13 The hireling fleeth, because he is an hireling, and careth not for the sheep.

14 I am the good shepherd, and know my sheep, and am known of mine.

15 As the Father knoweth me, even so know I the Father: and I lay down my life for the sheep.

According to John 10:10, it is the “thief” who wants to “kill” the “sheep.” Jesus came that we might have life, and have it more abundantly.

I think that’s a better metaphor for the Jesus Movement. Don’t you?

Leslie Marshall

‘…those that wish to come after me, must deny themselves (kill the flesh), pick up their cross, and follow me…’ — jesus.

My whole walk with Jesus is about me not getting the one thing that I want [ever].

The new Bishop sounds lively and full of God’s spirit, I’m hopeful for his new leadership. I agree w/ most of what he said, except the phrase, ‘the dream of God’s intending’.

Doesn’t really ring true for me…that Jesus would say something like..”I will show you how to become more than you ever dreamed of being…’

I like his term: ‘Jesus Movement’. I like the term ‘Revival’ . [My second favorite book is, ‘Calvary Road’, by R. Hession.]

Philip Snyder

Doug – Lol. 🙂

I should have said that Christianity is the only faith that offers this new life – the Resurrection life.

Doug Simpson

“Christianity is the only faith that promises new life …”

While I am being a bit tongue in cheek here, I pretty sure Hinduism promises a whole lot of new lives.

Philip Snyder

Jeremy – the language of death to the old nature so that it can be raised in the new life – the resurrection life – is all through scripture. Paul specifically says that he has been crucified with Christ (Gal 3:20) and when we are baptized, we are baptized into his death (Rom 6:3-6) so that we can be raised in his Resurrection.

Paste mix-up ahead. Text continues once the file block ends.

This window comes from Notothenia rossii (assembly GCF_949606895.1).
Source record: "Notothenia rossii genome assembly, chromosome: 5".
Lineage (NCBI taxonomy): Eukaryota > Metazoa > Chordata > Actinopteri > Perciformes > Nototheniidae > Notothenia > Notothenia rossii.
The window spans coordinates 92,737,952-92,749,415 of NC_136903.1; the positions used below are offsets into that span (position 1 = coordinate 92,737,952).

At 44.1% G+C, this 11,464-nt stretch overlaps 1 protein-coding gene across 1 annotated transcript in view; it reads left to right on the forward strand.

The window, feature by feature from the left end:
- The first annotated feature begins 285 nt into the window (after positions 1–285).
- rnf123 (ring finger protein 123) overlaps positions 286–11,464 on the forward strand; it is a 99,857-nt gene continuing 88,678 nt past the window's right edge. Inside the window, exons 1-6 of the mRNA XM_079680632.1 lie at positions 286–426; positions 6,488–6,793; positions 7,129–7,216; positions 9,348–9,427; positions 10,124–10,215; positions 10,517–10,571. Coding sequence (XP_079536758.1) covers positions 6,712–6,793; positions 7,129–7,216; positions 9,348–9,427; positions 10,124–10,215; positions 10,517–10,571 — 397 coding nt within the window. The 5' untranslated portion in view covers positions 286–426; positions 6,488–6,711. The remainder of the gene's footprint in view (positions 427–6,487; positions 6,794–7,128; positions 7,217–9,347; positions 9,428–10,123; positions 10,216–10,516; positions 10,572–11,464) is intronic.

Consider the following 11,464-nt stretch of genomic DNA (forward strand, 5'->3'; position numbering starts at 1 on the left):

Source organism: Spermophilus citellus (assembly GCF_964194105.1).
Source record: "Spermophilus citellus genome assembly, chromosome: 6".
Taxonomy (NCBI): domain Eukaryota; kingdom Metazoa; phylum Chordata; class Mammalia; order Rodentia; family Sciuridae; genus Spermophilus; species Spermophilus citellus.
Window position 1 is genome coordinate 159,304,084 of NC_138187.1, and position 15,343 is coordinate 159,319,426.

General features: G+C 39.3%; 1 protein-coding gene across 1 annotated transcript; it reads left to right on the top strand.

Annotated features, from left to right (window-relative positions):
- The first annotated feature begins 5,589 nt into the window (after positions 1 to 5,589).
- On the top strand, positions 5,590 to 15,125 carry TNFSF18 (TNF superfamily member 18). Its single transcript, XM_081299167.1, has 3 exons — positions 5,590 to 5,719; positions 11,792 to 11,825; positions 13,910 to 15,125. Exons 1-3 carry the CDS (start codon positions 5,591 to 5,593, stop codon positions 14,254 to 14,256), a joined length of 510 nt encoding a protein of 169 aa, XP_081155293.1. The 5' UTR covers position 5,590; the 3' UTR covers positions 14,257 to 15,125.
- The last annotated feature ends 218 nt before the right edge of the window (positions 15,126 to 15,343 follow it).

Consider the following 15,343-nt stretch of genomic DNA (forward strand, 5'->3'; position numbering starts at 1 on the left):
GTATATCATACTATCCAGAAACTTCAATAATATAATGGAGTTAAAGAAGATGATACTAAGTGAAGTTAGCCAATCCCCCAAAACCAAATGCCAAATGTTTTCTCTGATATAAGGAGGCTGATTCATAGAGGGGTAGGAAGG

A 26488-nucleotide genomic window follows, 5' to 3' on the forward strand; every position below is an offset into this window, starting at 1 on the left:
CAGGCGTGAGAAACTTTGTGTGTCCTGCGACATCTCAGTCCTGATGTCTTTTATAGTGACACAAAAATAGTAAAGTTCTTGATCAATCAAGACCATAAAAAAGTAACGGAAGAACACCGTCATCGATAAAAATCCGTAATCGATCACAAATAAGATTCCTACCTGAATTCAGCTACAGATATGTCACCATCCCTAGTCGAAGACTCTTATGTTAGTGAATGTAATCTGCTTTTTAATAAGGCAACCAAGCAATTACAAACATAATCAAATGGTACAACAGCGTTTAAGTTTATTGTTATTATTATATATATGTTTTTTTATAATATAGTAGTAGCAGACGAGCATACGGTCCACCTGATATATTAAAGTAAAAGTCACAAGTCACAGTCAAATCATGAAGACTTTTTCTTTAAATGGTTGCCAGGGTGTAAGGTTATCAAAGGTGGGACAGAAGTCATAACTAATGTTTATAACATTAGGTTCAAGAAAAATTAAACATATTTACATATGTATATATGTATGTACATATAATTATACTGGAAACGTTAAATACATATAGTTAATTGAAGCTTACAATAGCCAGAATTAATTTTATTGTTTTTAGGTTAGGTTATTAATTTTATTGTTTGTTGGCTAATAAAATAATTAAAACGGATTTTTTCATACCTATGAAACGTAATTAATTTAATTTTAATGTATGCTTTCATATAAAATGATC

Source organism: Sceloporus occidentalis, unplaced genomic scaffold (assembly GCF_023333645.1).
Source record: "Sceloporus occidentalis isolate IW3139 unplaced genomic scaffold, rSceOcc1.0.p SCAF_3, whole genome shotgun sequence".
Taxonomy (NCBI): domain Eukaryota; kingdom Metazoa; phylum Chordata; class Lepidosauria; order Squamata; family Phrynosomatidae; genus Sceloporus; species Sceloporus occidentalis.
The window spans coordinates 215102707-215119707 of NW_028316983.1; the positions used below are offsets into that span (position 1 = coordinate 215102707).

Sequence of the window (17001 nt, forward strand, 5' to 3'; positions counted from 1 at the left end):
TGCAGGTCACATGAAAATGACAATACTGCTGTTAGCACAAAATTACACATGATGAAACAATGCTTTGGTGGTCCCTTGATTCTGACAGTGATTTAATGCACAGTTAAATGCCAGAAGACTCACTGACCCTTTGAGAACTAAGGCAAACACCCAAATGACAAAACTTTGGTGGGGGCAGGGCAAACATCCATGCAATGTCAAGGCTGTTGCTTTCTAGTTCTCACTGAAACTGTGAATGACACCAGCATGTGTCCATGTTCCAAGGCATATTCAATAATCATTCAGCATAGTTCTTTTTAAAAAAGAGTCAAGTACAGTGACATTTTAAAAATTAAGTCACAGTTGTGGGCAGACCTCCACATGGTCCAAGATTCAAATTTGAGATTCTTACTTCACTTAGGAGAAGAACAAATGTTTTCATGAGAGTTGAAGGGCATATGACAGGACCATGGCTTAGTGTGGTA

I put it so inelegantly on purpose. As Bill Paul said above, TEC (and American Christianity in general) has become too much “feel good” religion where we act as if Christ came to say “there, there, that’s ok.” Jesus Christ came to kill our sinful nature (and without him, our nature is sinful) so that he can raise it to new life – the life of the Spirit – the life animated by the Spirit. The “Spiritual Body” of I Cor 15:44.

Christianity is the only faith that promises new life and it is only through Jesus Christ that we have any hope of Resurrected life with God.

William (Bill) Paul III

Shouldn’t speak for him but probably he is trying, without elegance, to get at mortification-vivification, death-to-self, old self/new self, dynamic. See Flannery O’Connor though on value of shocking language when she was asked why one her characters drown to symbolize baptism. She said s’thing like ‘for the blind and nearly blind we need to draw pictures that are large and simple.’ Elegance of expression was not her ultimate concern!
I am sympathetic to his point though and detect more than a little domestication of the gospel in our denomination, despite the hurrah and vigor of the rhetoric, and feel a good bit of Enlightenment Christianity coming through in what is left out, and our failure to risk owning the scandal of particularity.

Doug Simpson

The UCC has a good thing going with their “God is Still Speaking” campaign. Might be a good example to look up. I certainly like it.